So after seeing the beautiful views of the Danube River and climbing up the hills of the Buda side of the city, we grabbed some gelato that our hostel had recommended before heading off on our next tour of the Jewish District. Turo gelato to be specific. Turo as in cheese curds. Yep, that’s the gelato we got and it was so amazing we actually went back for seconds later that day. Don’t knock it til ya try it people!
After a tour of the Jewish District, the artsy area of the city filled with quirky ruin bars, hip cafes and restaurants, and countless coffee places. That night a group of us from the hostel headed to a local microbrewery with Maria, the hostel worker, and stayed grabbing house brewed Hungarian beer until the place called it closed and then checked out a ruin bar.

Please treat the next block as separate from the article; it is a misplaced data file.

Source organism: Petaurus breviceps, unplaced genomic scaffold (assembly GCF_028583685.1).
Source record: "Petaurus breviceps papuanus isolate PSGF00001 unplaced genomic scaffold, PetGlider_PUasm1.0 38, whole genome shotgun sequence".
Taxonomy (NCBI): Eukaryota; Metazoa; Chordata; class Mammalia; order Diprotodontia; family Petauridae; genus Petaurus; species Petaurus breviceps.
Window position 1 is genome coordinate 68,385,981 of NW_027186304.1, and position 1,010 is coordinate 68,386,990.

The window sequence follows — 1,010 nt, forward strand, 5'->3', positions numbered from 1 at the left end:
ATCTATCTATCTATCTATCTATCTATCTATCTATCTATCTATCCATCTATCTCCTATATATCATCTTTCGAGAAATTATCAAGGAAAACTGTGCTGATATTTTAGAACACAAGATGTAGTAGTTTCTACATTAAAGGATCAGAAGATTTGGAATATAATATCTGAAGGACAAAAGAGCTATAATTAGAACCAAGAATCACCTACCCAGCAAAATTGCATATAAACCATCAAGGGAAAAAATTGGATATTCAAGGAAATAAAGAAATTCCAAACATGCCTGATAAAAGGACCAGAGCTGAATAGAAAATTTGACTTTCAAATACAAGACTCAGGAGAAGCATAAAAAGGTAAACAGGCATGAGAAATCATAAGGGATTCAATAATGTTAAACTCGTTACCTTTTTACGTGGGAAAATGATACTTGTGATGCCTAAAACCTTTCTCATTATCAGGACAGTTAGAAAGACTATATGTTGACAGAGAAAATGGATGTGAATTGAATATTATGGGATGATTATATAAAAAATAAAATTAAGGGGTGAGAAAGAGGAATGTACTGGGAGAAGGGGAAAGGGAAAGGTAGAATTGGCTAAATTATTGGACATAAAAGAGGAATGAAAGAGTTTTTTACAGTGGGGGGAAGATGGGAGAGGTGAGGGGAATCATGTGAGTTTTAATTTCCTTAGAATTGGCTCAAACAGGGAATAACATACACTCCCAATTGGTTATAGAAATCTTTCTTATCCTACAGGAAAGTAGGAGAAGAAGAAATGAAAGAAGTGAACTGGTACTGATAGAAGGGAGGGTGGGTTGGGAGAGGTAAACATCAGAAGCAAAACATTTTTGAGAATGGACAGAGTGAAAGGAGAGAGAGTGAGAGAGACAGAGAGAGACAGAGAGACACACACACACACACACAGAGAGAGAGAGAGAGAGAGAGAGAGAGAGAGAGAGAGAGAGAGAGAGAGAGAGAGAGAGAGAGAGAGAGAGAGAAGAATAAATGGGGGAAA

Friday morning, we met up with Sage’s friend from her university back in the States and checked out the local market. We grabbed a traditional Hungarian food, lango, which is a fried dough ball with a garlic cream sauce and covered in cheese aka heaven. So delicious. Later on the three of us went to an amazing dinner at an Argentinian steakhouse before going to meet up with a mutual friend of theirs also from the States (‘Merica taking over y’all). Wine, seared venison, beef and spinach empanadas, and grilled pumpkin. Definitely the best meal of the trip and only cost about $20!